Check out this infographic on the true cost of bad data.  (It’s basically an ad, but it’s good info).  Another ad, but also good info can be found here on the 1-10-100 rule.

The absolute best way to ensure clean, accurate data is to establish clear data protocols that everyone who touches your databaase must adhere to.  It must be inviolable law.

And it must be comprehensive:

  • How are addresses entered (i.e. “St.” vs. “Street”)
  • What are standard salutations (formal vs. informal)
  • What data is collected?
  • How is data used?
  • Who has access?

And 1,000 other questions that need to be answered.  Do a Google search on “Data Standards Manual” and you will find hundreds of examples.  They may seem daunting, but they are comprehensive and serve as great guides.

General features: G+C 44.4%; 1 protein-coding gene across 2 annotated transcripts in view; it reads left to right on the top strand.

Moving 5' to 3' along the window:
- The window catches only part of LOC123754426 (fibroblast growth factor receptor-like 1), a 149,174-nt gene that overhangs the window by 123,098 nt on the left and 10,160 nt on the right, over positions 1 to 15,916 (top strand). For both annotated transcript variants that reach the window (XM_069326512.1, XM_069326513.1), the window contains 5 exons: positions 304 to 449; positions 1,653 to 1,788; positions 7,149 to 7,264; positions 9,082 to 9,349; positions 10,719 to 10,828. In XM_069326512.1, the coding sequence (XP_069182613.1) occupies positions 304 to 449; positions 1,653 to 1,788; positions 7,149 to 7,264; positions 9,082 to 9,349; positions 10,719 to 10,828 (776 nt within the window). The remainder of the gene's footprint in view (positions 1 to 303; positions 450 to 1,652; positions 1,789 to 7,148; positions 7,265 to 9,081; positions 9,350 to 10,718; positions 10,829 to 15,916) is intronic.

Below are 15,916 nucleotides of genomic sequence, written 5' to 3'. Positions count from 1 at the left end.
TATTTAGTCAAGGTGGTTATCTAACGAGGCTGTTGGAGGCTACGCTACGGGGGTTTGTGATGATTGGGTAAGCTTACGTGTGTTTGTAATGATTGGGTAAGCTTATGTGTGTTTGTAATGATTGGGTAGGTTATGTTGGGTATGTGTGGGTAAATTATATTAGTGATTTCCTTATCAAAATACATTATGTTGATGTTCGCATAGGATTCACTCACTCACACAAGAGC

A Data Standards Manual should live alongside your Branding Guide.  It’s a definitive statement about who you are as an organization and what you value – who you want to contact and how you want to contact them.

Your data is your single greatest resource and asset.  And it needs rules and structure if you want it to behave.

But my data is already a wreck!

That whole “You can’t teach an old dog new tricks” thing?  Yeah, it’s hooey.


You absolutely can.  And you can absolutely clean a messy database.

Slowly, delicately, carefully, one step at a time.  But so worth it in the long run.

Dogs, especially Labrador Retrievers, are eager to please.  They spend their lives basically trying to figure out what we want from them.  They “misbehave” because we haven’t given them the rules.  We haven’t laid out the expectations.

Data is exactly the same way.  Set the expectations and LIVE by them.  The data will follow along.  And you’ll both be happier for it.


Why (Fundraising) Data Is Like a Labrador Retriever